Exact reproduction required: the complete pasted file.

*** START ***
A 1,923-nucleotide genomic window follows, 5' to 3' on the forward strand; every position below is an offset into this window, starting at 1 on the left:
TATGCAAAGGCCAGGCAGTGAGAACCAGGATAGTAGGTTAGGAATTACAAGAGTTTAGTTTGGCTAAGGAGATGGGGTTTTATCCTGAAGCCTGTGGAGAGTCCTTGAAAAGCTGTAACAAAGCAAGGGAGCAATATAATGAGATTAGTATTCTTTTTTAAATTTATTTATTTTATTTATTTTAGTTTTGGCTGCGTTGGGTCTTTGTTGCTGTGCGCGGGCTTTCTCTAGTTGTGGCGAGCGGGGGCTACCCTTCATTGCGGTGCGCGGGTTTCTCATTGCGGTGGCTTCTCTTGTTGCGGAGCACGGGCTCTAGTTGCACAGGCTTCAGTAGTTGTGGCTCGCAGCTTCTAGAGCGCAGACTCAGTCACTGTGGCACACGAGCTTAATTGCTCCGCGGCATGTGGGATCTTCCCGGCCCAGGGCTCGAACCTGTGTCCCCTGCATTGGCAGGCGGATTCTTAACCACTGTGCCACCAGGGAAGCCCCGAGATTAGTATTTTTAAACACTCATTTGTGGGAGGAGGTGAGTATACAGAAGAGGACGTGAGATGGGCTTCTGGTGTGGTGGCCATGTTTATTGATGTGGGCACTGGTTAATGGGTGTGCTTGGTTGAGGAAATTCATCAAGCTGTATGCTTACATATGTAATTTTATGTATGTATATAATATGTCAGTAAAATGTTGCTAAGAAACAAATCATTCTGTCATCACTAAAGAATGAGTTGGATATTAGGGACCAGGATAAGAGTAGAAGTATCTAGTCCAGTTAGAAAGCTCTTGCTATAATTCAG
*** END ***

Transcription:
A 1,923-nucleotide genomic window follows, 5' to 3' on the forward strand; every position below is an offset into this window, starting at 1 on the left:
TATGCAAAGGCCAGGCAGTGAGAACCAGGATAGTAGGTTAGGAATTACAAGAGTTTAGTTTGGCTAAGGAGATGGGGTTTTATCCTGAAGCCTGTGGAGAGTCCTTGAAAAGCTGTAACAAAGCAAGGGAGCAATATAATGAGATTAGTATTCTTTTTTAAATTTATTTATTTTATTTATTTTAGTTTTGGCTGCGTTGGGTCTTTGTTGCTGTGCGCGGGCTTTCTCTAGTTGTGGCGAGCGGGGGCTACCCTTCATTGCGGTGCGCGGGTTTCTCATTGCGGTGGCTTCTCTTGTTGCGGAGCACGGGCTCTAGTTGCACAGGCTTCAGTAGTTGTGGCTCGCAGCTTCTAGAGCGCAGACTCAGTCACTGTGGCACACGAGCTTAATTGCTCCGCGGCATGTGGGATCTTCCCGGCCCAGGGCTCGAACCTGTGTCCCCTGCATTGGCAGGCGGATTCTTAACCACTGTGCCACCAGGGAAGCCCCGAGATTAGTATTTTTAAACACTCATTTGTGGGAGGAGGTGAGTATACAGAAGAGGACGTGAGATGGGCTTCTGGTGTGGTGGCCATGTTTATTGATGTGGGCACTGGTTAATGGGTGTGCTTGGTTGAGGAAATTCATCAAGCTGTATGCTTACATATGTAATTTTATGTATGTATATAATATGTCAGTAAAATGTTGCTAAGAAACAAATCATTCTGTCATCACTAAAGAATGAGTTGGATATTAGGGACCAGGATAAGAGTAGAAGTATCTAGTCCAGTTAGAAAGCTCTTGCTATAATTCAG